Humanists condemn antisemitism - Oct 29, 2018 Newsletter

Earlier today, I wrote to the Peretz Centre for Secular Jewish Culture (Vancouver's community for Secular Humanistic Judaism) to extend my deepest sympathies and condolences following this weekend's attack on the Jewish community in Pittsburgh and by extension Jewish peoples around the world. These are undoubtedly trying times and the resurgence of openly violent antisemitism is deeply concerning.

Donna Becker, Executive Director of the Peretz Centre wrote back to me with a message for BCHA members:

The kind of action we saw in Pittsburgh and in other places in the US and even in eastern Canada is unbelievably terrible. The Pittsburgh murders raise antisemitic attacks to a new level—orders of magnitude beyond desecrating a graveyard or vandalizing a synagogue.

We at the Peretz Centre have sent condolence letters to various mosques, churches and synagogues in the recent past, and It is so good to know that the BC Humanists stand behind the Jewish community, as we stand behind other victims of ignorance and bigotry.

This was not an isolated incident. Earlier last week, it was widely reported that another far right extremist sent pipe bombs to numerous Democratic officials and a white supremacist murdered two innocent people at a drugstore. The resurgence of violent antisemitism and white supremacy occurs amidst a clear campaign by far right groups to use racial resentment to divide and radicalize people.

Humanists and atheists are not immune from contributing to this toxic climate. I've seen atheists bring up the antisemitic conspiracy theory of cultural marxism. Even more blatantly, I've seen atheists claim "the religion of Judaism is worse than Nazism" in an ugly effort to try to make some cheap point about how much they dislike religion. It doesn't take long to hear similar comments about Muslims or Islam in many atheist spaces these days either. Regardless of efforts to caveat that the point of that such statements are about challenging ideas and not people, given the broader discourse we have a duty to think far more critically about the arguments we are making, or letting go unchallenged. Because it is neither reasonable nor productive to make comparisons between a religion that's practiced by around 15 million people and an ideology that is dedicated to the eradication of all of those people.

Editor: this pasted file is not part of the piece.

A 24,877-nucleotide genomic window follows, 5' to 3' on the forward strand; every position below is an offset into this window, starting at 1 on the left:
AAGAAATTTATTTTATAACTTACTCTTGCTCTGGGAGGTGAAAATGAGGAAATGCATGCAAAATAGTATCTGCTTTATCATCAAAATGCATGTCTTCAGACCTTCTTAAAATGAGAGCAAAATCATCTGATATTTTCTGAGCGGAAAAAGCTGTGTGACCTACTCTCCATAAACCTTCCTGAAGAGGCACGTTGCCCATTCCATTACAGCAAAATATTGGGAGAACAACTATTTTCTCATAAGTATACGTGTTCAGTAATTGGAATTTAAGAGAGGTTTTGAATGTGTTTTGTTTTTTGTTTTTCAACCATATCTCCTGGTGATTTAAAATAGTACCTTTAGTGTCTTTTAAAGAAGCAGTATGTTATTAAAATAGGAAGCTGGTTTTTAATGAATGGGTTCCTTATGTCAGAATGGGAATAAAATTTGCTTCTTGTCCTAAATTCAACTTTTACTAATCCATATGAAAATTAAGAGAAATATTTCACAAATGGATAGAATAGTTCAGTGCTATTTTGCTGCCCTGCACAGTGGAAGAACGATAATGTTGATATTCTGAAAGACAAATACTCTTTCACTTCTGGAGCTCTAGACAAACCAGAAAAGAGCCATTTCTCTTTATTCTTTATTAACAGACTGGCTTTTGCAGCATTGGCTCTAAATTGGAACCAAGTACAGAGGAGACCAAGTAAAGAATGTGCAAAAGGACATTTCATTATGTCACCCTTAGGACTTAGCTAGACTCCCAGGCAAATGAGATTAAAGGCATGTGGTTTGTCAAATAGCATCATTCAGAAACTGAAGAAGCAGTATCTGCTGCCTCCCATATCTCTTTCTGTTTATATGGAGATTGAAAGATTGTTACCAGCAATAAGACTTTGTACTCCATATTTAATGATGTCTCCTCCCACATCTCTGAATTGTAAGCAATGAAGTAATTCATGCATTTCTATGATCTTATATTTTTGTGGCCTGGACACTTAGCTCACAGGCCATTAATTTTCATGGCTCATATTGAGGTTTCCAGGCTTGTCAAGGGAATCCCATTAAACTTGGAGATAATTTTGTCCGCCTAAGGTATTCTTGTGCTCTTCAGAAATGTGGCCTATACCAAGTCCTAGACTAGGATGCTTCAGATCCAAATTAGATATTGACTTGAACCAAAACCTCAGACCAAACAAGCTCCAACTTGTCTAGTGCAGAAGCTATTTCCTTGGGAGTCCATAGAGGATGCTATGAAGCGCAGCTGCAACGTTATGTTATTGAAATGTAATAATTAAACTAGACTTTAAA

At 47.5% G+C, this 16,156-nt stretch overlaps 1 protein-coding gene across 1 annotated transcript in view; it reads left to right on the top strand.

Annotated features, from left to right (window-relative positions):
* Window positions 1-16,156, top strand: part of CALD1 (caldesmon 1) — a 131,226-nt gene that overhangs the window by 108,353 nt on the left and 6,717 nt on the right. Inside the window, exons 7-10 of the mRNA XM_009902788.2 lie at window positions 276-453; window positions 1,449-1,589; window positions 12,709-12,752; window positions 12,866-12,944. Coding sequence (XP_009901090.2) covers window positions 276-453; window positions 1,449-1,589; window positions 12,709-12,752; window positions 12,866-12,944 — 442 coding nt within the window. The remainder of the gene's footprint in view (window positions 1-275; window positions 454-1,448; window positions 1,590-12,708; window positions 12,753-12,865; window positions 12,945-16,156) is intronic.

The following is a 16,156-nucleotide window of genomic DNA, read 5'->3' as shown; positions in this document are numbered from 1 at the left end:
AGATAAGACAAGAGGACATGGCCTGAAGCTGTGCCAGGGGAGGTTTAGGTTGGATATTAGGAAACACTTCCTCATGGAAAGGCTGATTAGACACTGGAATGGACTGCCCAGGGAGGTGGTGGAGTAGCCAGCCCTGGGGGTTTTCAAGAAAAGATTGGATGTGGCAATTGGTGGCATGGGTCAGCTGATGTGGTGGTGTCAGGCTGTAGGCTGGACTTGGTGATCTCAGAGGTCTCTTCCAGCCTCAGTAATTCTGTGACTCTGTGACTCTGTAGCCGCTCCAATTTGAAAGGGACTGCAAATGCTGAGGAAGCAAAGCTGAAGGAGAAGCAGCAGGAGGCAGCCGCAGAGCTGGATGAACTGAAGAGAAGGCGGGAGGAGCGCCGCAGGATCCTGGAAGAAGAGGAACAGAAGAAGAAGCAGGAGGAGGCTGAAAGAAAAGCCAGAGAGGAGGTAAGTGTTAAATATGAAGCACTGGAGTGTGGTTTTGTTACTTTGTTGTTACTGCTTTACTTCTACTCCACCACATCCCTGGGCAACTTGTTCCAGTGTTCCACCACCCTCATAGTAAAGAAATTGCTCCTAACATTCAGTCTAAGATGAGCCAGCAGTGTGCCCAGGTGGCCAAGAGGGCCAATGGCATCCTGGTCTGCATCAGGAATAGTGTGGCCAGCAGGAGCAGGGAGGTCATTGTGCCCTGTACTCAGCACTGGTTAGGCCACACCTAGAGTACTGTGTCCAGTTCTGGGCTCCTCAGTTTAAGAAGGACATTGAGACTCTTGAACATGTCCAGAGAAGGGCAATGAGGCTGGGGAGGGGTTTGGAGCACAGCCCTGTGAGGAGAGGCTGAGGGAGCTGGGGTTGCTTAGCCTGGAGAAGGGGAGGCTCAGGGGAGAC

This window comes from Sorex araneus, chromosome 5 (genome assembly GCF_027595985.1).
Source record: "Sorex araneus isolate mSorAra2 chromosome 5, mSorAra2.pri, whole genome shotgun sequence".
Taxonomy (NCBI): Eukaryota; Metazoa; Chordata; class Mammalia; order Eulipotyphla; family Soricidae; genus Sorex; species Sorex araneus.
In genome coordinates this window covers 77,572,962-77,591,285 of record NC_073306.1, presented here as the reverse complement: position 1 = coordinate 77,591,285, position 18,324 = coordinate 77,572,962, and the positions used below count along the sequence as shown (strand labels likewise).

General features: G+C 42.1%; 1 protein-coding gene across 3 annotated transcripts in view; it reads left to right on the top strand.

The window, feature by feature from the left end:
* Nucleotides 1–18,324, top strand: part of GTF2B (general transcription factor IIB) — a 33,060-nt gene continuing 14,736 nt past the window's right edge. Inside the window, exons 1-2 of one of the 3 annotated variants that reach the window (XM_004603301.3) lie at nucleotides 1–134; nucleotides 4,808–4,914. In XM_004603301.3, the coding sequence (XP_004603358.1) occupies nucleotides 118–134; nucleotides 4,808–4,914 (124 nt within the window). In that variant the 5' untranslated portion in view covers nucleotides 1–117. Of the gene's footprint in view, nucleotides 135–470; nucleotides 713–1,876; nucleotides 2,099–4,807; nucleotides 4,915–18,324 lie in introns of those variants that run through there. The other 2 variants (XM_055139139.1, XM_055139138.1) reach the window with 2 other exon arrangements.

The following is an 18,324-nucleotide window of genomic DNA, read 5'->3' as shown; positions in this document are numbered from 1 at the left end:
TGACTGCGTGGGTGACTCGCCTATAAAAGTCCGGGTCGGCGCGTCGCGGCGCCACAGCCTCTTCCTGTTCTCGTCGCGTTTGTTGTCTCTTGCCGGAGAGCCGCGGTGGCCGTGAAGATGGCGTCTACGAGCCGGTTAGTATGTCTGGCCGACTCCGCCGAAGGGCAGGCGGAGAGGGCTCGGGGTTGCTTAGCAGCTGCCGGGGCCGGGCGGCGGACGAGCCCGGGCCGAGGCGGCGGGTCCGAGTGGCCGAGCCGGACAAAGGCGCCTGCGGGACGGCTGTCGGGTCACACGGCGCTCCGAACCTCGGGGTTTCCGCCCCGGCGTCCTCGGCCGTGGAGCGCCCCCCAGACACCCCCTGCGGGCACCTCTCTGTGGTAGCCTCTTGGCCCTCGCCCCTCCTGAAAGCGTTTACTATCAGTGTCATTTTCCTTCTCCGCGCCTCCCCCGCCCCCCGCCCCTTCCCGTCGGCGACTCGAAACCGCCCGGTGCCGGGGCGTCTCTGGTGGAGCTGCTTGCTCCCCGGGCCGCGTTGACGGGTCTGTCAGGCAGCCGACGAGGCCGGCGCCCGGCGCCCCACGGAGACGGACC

Humanist values should compel each and every one of us to condemn all forms of bigotry and motivate us to fight discrimination and intolerance in our communities. We need to take responsibility not just for our own comments but for our own silence in the face of others' hatred.

Finally, we must stay committed to our common humanity. Humanism calls on us to utilize free inquiry for the furtherance of peace and in the service of compassion. So let us aim to be thoughtful and compassionate as we continue to work for a better world.

Next steps on charities reform

The Government of Canada today introduced a bill to remove restrictions on charities' political activities. This looks more promising than the draft legislation released last month. Read more...

Peace Poppies Ceremony

Once again the BC Humanist Association is honoured to cohost Let Peace be Their Memorial on November 11. The event, held at Seaforth Peace Park in Vancouver at 2:30 PM, features representatives of overlooked victims of wars laying wreaths in memory of the many lives that are touched by armed conflicts. This year, Tima Kurdi, aunt of Alan Kurdi, will be the keynote speaker.

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